Opinion: Stop judging those going through a faith crisis

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Experiencing a faith crisis can happen for a variety of reasons. (Photo by Kevin Turcios on Unsplash)

Going through a faith crisis felt, in a way, pretty similar to having a pebble inside my shoe.

I was fully aware it was there, but it wasn’t visible to other people around me. I could feel it as I walked to Church, as I went to the temple, and especially as I hung out with other friends who shared the same faith as I, who would discuss more often than not, various religious topics and experiences.

Having the “faith crisis pebble” inside my shoe also made me feel embarrassed and cautious whenever I chose to speak about the Church. I feared that talking openly to others about my religious questions and concerns would result in them having the same doubts, and I didn’t want anybody dear to me to have to go through the loneliness and confusion I was feeling.

Even though I knew nobody could see inside my shoe and point out that I had a pebble, I felt like everybody knew about it. No matter how hard I would try to walk as if the pebble wasn’t hurting me with every step I took, I was still certain that my slight “faith limp” was noticeable to my family, friends, Church leaders and college professors.

Even though I was able to receive answers to my questions and religious concerns which led to eventually overcoming my faith crisis, the experience showed me many of the misunderstandings that some of us are taught regarding faith crises.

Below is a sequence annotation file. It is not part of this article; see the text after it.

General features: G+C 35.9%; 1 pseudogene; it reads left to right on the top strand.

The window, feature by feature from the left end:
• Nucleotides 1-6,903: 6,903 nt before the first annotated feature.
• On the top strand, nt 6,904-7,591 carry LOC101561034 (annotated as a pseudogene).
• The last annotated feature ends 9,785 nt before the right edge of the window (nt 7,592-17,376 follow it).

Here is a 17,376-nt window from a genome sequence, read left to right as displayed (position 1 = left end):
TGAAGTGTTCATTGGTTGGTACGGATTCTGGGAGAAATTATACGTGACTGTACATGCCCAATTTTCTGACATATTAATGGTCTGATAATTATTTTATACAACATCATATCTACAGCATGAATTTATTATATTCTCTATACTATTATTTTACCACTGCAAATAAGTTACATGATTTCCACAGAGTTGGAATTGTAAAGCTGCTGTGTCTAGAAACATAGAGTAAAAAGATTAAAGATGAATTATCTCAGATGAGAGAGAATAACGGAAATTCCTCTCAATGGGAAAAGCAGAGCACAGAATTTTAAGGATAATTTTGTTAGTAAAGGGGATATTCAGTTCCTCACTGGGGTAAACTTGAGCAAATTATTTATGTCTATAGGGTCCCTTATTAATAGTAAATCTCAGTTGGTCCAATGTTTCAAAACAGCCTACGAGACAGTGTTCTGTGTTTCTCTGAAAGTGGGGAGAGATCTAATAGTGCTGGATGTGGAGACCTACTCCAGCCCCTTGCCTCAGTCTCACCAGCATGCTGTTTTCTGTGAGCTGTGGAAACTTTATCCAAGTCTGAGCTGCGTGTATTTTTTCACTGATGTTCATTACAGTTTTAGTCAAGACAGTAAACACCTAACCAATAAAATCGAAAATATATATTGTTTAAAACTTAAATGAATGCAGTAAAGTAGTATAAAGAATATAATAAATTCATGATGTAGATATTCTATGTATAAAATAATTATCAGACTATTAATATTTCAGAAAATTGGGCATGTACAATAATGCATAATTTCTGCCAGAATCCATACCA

Many of the fears related to my faith crisis being noticed were built because of what I was taught and what I heard growing up. I learned at a young age that I shouldn’t talk or ask about the faith questions of those less active because they could lead me astray. I learned that if a person wasn’t showing up to church, didn’t have a temple recommend, swore or had multiple piercings in their ears, they were probably struggling with their testimony.

The truth is that there is not one standard way or time at which people experience faith crises, just like there is not a designated list of personalized steps to overcome the crisis itself. There is also no “limp” or outside characteristics from which others may be able to tell a person is questioning their faith. There is not a “less active” look or a “nuanced member” default behavior.

There are, however, multiple reasons why questions, worries and doubts may arise during the course of somebody’s life.

For some, it is gaining new knowledge or feeling dissatisfaction with certain Church leaders. For others, it can be a mix of small things that spark questions and worries.

I have learned that there is more than one group or community of students at BYU who may feel isolated, confused and hurt, and I know that students experiencing a faith crisis are a part of this collective.

It is hard to talk about your questions and disconformities regarding the Church, when the institution you have chosen to attend is sponsored by it, and is compounded by a member majority. Yet, especially because of the university we choose to attend, students struggling with a faith crisis should feel more love and support than they would anywhere else.